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Sociology in America is a true history of an often disparate field—and a deeply considered look at the ways sociology developed intellectually and institutionally. It explores the growth of American sociology as it addressed changes and challenges throughout the twentieth century, covering topics ranging from the discipline’s intellectual roots to understandings (and misunderstandings) of race and gender to the impact of the Depression and the 1960s. Sociology in America will stand as the definitive treatment of the contribution of twentieth-century American sociology and will be required reading for all sociologists.
This fifth edition is fresh: the history of sociology section is updated to incorporate new discussions of the way sociological ideas have spread into numerous other fields to inform the new post-disciplinary social theory; the book now includes original yet practically vivid presentations of globalization, queer theory, critical race theory, and much else; and an entirely new chapter, "Global Things on a Fragile Planet," addresses the environmental crises that challenge our global world.
Within popular culture, death is not the end, but instead a space where the dead can exert agency whilst entertaining the consumer. Popular culture enables the dead to be consumed by the living on a mass global scale, actively engaging them with issues of mortality. This book develops the sociological intersectionality between death, the dead and popular culture by examining the agency of the dead. Drawing upon the posthumous careers of the celebrity dead and organ transplantation mythology in popular culture the dead are shown to not be hampered by death but to benefit from the symbolic and economic value they can generate.
This volume of Sociology of Crime, Law and Deviance addresses a variety of issues and concerns involved with the study of violent crime and homicide in the contemporary world. The chapters are conceived against the background of the enduring nature of violence and killing in the modern age, despite trends towards increased levels of civilization and the protection of rights.
The authors examine the dominant policy narrative's history and the political circumstances generating its emergence and current form. With this background, Showden and Majic review and analyze research published since 2000 about young people who trade sex since 2000 to develop an intersectional "matrix of agency and vulnerability" designed to improve research, policy, and community interventions that center the needs of these young people.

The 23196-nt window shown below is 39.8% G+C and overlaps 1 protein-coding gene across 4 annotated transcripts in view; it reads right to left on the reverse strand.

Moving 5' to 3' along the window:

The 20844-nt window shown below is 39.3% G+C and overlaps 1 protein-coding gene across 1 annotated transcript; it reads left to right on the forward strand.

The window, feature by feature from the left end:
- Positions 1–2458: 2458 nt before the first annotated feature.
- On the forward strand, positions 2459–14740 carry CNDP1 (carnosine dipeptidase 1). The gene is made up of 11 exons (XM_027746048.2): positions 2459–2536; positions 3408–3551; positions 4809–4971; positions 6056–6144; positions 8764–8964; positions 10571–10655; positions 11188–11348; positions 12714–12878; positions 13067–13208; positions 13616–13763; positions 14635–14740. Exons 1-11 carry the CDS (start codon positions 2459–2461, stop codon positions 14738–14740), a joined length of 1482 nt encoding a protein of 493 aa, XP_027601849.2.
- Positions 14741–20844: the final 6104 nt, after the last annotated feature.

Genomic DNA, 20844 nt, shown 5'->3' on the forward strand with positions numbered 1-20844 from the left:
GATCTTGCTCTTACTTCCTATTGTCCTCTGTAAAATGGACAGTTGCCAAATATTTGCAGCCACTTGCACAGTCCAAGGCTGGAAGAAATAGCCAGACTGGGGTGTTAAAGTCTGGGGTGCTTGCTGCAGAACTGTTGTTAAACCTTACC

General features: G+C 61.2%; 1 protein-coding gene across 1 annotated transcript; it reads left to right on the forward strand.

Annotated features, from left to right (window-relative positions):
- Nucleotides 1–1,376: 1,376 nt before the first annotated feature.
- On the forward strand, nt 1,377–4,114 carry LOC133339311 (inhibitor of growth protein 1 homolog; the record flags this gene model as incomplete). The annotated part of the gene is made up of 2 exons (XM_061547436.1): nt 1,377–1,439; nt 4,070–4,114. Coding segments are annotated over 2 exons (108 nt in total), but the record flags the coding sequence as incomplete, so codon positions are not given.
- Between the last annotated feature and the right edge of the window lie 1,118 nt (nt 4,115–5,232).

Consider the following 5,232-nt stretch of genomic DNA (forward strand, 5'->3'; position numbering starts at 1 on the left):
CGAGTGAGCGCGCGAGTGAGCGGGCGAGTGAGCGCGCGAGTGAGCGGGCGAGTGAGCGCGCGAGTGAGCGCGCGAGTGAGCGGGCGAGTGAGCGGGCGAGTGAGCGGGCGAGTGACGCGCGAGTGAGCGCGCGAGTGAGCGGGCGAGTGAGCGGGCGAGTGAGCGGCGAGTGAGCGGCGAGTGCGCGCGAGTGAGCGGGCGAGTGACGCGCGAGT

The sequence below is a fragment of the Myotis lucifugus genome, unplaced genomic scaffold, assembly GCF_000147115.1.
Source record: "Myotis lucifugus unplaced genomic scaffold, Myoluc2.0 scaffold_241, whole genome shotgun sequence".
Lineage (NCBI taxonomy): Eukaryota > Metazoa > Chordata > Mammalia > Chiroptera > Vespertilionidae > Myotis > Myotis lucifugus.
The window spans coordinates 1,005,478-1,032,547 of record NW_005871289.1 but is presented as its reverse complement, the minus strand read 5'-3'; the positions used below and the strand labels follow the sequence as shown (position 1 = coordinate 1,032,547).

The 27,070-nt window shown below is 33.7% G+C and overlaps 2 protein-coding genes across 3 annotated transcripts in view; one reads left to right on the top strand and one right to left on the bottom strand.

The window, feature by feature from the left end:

Over the first two decades of the 21st century, celebrity has undergone significant changes as mass media have shifted from a restricted broadcast model to a digital free-for-all. Existing celebrities have been forced to adapt their style of presentation to suit a more interactive environment where fans expect continuous access, while the emergent social media have generated new forms of celebrity that reflect the unique affordances of YouTube, Instagram and other platforms. In this book, David Giles argues that these developments are best understood by rethinking traditional concepts of media and audience in order to explain how a platform like YouTube has evolved its own media culture that affords a different type of celebrity to those associated with cinema, radio and television.
Focusing on women’s pathways into prison, the ways they cope with life behind bars, and their diverse reentry needs, Meredith Dye and Ronald Aday give voice to women lifers and place their experiences within the larger context of penal harm policies. The authors look at their physical and mental health, family connections, adjustment to prison, prison supports and activities, and experiences with abuse/trauma; while also looking at the growing public and policy concerns over mass incarceration in general.
A fresh take on the history of modern American gambling, All In provides a closer look at the shifting economic, cultural, religious, and political conditions that facilitated gambling’s expansion and prominence in American consumerism and popular culture. In its pages, a diverse range of essays covering commercial and Native American casinos, sports betting, lotteries, bingo, and more piece together a picture of how gambling became so widespread over the course of the twentieth century.
This book clarifies some of the most contentious and misunderstood aspects of American poverty and the social welfare programs that have been crafted to combat it over the years. In addition to providing up-to-date data about the extent of American poverty among various demographic groups in the United States, it examines the chief causes of poverty in the 21st century, including divorce, disability, and educational shortfalls.